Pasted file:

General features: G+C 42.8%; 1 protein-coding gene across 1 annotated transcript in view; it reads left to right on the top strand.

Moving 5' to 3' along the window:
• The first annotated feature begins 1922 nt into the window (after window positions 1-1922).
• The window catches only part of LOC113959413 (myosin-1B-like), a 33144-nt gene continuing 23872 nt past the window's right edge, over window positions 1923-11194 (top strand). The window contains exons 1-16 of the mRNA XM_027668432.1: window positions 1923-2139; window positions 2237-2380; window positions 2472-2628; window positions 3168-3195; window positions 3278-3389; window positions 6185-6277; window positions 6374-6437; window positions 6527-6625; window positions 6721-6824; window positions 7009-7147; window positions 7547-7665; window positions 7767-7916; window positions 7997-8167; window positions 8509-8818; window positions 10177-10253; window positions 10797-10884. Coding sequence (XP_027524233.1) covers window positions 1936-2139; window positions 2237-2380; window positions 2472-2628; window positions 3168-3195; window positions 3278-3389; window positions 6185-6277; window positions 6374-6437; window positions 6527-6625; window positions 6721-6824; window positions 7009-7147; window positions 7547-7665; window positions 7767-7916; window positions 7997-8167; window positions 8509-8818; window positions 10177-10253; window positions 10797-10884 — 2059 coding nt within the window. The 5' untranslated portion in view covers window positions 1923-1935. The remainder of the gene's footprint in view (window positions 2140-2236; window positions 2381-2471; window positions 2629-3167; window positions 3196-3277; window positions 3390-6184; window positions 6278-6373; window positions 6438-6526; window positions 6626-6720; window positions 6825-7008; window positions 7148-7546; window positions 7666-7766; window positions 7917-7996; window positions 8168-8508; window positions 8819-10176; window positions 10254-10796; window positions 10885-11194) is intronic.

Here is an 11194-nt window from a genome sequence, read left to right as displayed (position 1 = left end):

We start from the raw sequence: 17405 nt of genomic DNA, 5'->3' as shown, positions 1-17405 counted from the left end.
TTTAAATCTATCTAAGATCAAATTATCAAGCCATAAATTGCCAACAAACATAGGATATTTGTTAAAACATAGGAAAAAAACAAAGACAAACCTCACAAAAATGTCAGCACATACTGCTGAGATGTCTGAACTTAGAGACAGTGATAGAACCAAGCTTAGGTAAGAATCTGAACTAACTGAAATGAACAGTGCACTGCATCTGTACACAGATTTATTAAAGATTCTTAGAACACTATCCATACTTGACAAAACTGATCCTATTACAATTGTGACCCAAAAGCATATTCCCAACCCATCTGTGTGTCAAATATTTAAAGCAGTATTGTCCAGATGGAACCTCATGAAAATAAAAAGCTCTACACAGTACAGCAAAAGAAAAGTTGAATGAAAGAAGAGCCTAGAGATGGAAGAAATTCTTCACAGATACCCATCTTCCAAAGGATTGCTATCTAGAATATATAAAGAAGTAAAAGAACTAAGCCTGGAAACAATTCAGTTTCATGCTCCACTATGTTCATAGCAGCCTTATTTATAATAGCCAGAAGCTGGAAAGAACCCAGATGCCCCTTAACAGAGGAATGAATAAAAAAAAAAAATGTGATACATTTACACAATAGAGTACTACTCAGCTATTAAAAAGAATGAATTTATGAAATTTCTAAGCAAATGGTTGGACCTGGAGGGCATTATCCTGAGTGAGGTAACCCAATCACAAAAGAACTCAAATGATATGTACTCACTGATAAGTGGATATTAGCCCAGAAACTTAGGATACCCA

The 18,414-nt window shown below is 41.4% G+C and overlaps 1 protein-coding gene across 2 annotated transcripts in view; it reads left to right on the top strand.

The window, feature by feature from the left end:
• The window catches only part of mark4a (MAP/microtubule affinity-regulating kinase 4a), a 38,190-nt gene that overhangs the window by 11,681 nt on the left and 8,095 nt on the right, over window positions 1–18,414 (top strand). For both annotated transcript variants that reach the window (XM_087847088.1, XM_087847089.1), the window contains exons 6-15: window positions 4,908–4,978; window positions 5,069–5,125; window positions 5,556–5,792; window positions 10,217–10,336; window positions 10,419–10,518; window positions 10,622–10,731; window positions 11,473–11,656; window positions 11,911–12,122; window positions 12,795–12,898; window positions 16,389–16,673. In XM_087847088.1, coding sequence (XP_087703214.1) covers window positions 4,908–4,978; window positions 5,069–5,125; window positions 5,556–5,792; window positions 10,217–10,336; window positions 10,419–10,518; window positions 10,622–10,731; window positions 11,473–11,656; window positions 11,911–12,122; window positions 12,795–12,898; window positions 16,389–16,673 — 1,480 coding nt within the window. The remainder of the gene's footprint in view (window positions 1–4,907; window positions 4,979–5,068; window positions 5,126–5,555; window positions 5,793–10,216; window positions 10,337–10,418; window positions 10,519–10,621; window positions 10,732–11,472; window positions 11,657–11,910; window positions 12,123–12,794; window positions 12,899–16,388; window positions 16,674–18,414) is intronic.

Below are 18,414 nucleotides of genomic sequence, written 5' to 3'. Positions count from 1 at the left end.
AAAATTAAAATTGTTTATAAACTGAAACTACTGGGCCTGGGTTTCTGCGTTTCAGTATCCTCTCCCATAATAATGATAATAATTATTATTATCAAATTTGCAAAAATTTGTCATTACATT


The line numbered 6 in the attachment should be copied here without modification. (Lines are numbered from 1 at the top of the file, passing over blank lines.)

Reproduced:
We start from the raw sequence: 17405 nt of genomic DNA, 5'->3' as shown, positions 1-17405 counted from the left end.